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Friday, 21 July 2017

Intermediary and Citizen Publication in European Data Protection:  An Update on CIPIL’s 2016-17 Activities

CIPIL’s new Deputy Director, David Erdos, gives an update on CIPIL’s information law work

The relationship between ʻintermediaryʼ publishers, citizen publishers and the data protection framework has become an even more topical issue in the wake of the Court of Justice’s Google Spain ruling of 2014.  It has also become an increasingly central aspect of CIPIL’s information law work.  This news piece provides an update on some activities in this area undertaken during 2016-17 both by myself and others associated with the Centre.

David Erdos
Image credit: Privacy Laws and Business (2017) (used with permission)​

During the academic year just past, I was lucky enough to obtain two terms of research leave as a result of an ordinary sabbatical and then a CRASSH Early Career Fellowship.   I used much of this time to think, write and present on how two fundamental and interlinked changes to the information ecosystem should be conceptualized under European data protection generally and the new General Data Protection Regulation (GDPR) more specifically:  firstly, the growing capacity of potentially hundreds of millions of citizens to publish personal data related to others on a nonprofessional, amateur basis to the world at large and, secondly, the diverse but generally increasingly active processing of such data by ʻintermediaryʼ services from Blogger to Facebook to Google search engine and beyond.   At the beginning of this period, I posted a Working Paper on the first of these issues, which was later published with revisions in Computer Law and Security Review.  The following month I was kindly able to offer some preliminary thoughts on this topic in general whilst giving the WYNG-Hatton Lecture at the University of Hong Kong.  My CRASSH Fellowship in Easter 2017 provided me with a wonderful opportunity to deepen my analysis on the second set of issues.  I was also able to present on this at a variety of fora including TILTing Perspectives in May 2017 and a session of the Privacy Laws and Business Conference in Cambridge in July 2017 (which was chaired by the UK Information Commissioner Elizabeth Denham: slides available on SlideShare); I also finalized a Working Paper focused on this second theme.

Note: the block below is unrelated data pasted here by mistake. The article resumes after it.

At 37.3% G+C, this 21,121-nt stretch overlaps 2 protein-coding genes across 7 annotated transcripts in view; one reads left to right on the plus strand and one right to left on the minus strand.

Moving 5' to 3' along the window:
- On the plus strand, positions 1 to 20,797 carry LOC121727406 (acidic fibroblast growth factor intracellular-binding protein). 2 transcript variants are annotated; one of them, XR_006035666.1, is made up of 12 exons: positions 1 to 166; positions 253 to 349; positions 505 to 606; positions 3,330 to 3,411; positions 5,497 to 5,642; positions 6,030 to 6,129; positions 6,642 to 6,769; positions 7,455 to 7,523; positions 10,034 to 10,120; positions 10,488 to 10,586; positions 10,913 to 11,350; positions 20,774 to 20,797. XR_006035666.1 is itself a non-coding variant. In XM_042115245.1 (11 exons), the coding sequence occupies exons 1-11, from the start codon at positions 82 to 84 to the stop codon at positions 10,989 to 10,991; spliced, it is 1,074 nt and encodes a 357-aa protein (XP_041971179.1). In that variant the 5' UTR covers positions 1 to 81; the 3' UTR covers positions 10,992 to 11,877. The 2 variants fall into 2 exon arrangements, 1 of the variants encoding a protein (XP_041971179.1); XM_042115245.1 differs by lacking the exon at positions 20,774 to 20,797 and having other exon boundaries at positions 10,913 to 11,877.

During 2017, CIPIL’s new Information Governance Research Associate Krzysztof Garstka and I also began working on the development of a more global perspective to these concerns as part of the Human Rights, Big Data and Technology (HRBDT), which is funded by the ESRC.  Our sub-project focuses on what relevance (if any) the discourse around the so-called Right to be Forgotten (RtbF) has in an extra-European transnational context.   We are specifically examining the great variety of transnational instruments which have now grown up (including those finalised recently by both ECOWAS and the African Union), as well as statutory, jurisprudential and regulatory developments in select jurisdictions especially within the G20.  With 120 jurisdictions now having adopted some form of data protection law and the G20 itself taking an increasing interest in internet regulation, we think there is a strong potential to contribute to global policy and legal thinking in this area. 

Also in 2017, CIPIL was proud to host Jef Ausloos from the KU Leuven Centre for IT and IP Law as a Research Visitor for four months (January – April).   Jef’s work is exploring in detail the meaning and impact of the RtbF in an EU context and, more especially, how different fundamental rights and interests should be balanced in this context.  In February 2017 he gave a fascinating presentation to CIPIL tracing the origins and rationale of the RtbF in EU law, its overlap with the right of erasure, its scope of application, what elements by default trigger its application and finally what exceptions may apply here.  This prompted a wide-ranging audience debate on the merits of the RtbF in an evolving information society including potential synergies and also tensions with developments in the area of Intellectual Property (IP) – CIPIL’s other core area of work.

These potential linkages relate especially to work being undertaken by Christina Angelopoulos, CIPIL’s new lecturer in IP law, on the relationship between intermediary liability and copyright.  In November 2016, Christina’s book European Intermediary Liability in Copyright:  A Tort-Based Analysis was published by Kluwer and in March 2017 her study for MEP Julia Reda entitled On Online Platforms Platforms and the Commission’s New Proposal for a Directive on Copyright in the Digital Single Market was finalized.

With so many legal and policy developments underway in this general field, it is hoped that 2017-18 will provide plenty of opportunity for CIPIL to further deepen its work on intermediary and citizen publication, not only in codified data protection but also in other areas of information and intellectual property law.